The Meaning of Nir’vana
The ancient Sanskrit word ‘nirvana’ is a metaphor. The metaphor is a user friendly analogy (or simile) for the ambiguous notion of blowing or going out, i.e. like a fire or a storm.
The metaphor ‘nirvana’ is as accurate/inaccurate as the metaphor ‘sunrise’. Everyone has experienced a sunrise … BUT …. the sun doesn’t actually rise, does it?
During his 40 year long career, the Buddha did not once provide an accurate factual description or analysis of the biophysical, possible neural mechanics of the going out (or going beyond) process. Consequently no one knows for sure precisely what he meant when he used the term, that is to say, ‘IF’ he used the term at all and ‘IF’ it was as important to him as it was to his later populist Mahayana followers needing to ‘sell’ a positive goal.
What the (very secular) metaphor ‘nirvana’ appears to have been intended to describe is ‘having come to rest’. You’ve attained nirvana (i.e. your inner storm (of confusion, emotions, good or bad intentions) has ceased to blow, or your inner fire has been extinguished) when you’re @ rest, when you‘re in the ‘On Standby’ or ‘Shut down’ mode.
So, nirvana basically means: RIP (@rest = in peace)
There are two kinds of @rest states:
1. @ relative rest, for instance when your running (your car) in neutral, i.e. on stand-by.
2. @ absolute rest, when you’ve turned off (your car), i.e. after ‘shut down’.
@ Relative rest nirvana is achieved in two ways.
Firstly, when you’ve reached (and stopped at) your destination. More precisely stated, when you’ve completed a task (and stopped). Completion is self-signalled with a surge of released energy (called enlightenment), self-represented as the various intensities of elation, i.e. happiness, joy, bliss, rapture and so on, the formere gradually dissipating into (the feeling of) @rest ≈ nirvana, i.e. when you ‘wait’‘on standby’.
And secondly, before you start your journey (or task), i.e. before GO, to wit, ‘The calm before the storm.’ The majority of early (non-religious) Buddhist meditation – and Yoga – techniques are ‘return to before GO’ or ‘Don’t Start’ (i.e. prevent (or suppress) birth or rebirth) exercises. They return to @ rest status ≈ on standby (or pre ‘turn on’) mode prior to the stress (or turbulence; see Patanjali’s Yoga Sutra No 2) of task (or journey) performance (i.e. coming alive, ‘arising’).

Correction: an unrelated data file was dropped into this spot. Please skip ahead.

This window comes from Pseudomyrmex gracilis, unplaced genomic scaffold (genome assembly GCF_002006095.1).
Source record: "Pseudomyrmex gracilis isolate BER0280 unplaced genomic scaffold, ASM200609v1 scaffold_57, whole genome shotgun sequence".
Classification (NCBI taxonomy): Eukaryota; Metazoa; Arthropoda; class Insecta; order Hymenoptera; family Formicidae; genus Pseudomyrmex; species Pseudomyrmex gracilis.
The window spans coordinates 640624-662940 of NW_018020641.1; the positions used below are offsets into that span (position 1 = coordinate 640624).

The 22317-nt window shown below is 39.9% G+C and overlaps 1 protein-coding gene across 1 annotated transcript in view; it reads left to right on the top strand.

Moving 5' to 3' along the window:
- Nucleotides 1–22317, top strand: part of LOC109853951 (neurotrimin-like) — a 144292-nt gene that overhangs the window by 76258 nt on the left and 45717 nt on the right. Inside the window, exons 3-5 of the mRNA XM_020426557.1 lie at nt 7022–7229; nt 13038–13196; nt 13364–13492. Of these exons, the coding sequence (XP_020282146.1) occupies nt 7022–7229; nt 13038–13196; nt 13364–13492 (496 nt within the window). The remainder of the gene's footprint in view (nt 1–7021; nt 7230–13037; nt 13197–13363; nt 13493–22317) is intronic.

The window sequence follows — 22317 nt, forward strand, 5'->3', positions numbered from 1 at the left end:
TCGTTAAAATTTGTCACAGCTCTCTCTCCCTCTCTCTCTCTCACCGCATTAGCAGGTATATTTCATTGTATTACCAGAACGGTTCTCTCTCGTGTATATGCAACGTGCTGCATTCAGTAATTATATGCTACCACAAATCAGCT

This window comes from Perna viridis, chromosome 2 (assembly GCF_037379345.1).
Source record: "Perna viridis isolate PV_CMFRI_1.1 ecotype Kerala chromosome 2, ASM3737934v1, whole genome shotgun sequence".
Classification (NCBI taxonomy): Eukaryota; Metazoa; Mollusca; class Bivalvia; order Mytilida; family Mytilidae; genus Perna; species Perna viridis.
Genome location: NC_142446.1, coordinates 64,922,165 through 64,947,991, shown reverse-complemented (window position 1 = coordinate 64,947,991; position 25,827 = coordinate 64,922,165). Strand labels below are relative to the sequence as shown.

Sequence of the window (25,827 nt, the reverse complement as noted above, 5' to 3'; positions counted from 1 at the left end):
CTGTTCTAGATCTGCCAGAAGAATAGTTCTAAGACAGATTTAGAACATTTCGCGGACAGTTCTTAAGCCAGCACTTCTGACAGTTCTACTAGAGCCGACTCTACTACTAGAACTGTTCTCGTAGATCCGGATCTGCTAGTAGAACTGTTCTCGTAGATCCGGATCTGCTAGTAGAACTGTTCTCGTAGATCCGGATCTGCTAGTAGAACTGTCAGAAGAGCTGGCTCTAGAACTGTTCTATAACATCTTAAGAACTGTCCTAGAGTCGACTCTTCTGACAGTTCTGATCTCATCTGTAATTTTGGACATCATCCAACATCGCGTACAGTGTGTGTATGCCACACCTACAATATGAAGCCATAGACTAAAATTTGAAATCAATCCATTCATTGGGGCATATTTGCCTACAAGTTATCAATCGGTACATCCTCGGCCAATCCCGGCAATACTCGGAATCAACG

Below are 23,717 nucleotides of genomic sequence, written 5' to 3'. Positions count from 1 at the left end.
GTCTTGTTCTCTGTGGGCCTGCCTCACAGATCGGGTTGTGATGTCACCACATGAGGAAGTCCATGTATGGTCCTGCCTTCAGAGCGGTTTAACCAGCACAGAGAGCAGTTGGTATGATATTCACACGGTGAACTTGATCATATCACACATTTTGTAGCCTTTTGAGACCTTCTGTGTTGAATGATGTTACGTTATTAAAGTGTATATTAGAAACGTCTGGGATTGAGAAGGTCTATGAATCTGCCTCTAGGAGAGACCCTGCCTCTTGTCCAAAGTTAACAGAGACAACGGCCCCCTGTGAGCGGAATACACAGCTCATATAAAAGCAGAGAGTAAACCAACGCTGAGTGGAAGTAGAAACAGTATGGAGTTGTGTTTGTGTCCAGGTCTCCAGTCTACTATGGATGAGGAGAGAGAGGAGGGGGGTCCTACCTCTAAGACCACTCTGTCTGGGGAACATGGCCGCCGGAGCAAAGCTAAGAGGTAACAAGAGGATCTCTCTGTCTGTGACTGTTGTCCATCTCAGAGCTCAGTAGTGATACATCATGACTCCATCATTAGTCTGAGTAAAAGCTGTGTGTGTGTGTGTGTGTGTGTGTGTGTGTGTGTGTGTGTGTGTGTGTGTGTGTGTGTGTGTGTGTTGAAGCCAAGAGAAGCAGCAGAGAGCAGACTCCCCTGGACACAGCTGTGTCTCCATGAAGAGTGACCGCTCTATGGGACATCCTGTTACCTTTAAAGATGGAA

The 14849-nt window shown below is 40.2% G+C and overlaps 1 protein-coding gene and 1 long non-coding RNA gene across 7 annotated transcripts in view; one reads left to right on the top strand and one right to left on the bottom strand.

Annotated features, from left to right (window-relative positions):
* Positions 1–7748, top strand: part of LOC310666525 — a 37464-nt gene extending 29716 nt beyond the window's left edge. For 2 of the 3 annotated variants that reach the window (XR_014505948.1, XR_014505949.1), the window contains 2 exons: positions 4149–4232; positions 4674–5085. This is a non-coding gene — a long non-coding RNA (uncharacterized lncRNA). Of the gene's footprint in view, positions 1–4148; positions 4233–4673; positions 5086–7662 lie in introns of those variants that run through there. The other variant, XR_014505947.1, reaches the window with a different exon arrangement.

It’s in between ‘GO’ and ‘STOP’ that stress (Sanskrit: samsara = the stressful process of a life cycle = a life) happens. In between ‘GO’ and ‘STOP’ you (i.e. a bio-logical device processing to completion = fulfilment) are undecided, incomplete, imperfect, stressed; indeed distressed if you can’t complete. The level of distress resulting from non-completion of a task is self-signalled (i.e. interpreted) as the various intensities of (energy) depression (to wit: en-darkenment), further self-represented with the feeling icons of unhappiness, misery, agony, and so on.
So, in so far as the vague metaphor nirvana can be understood at all, it appears to mean: function (i.e. task processing) stopped, ended, ceased, abated, extinguished and so on. When stopped, peace (i.e. on ‘standby’ or shut down) happens, and suffering (Pali: dukkha), resulting from stress and distress, has ended.
There’s really nothing noble (Pali: Aryan), spiritual (i.e. life giving), mystical (i.e. mysterious) or religious, or good or bad about (the notion of) NIRVANA, unless a corrupt Buddhist priest makes it so in order to sweeten his sales pitch.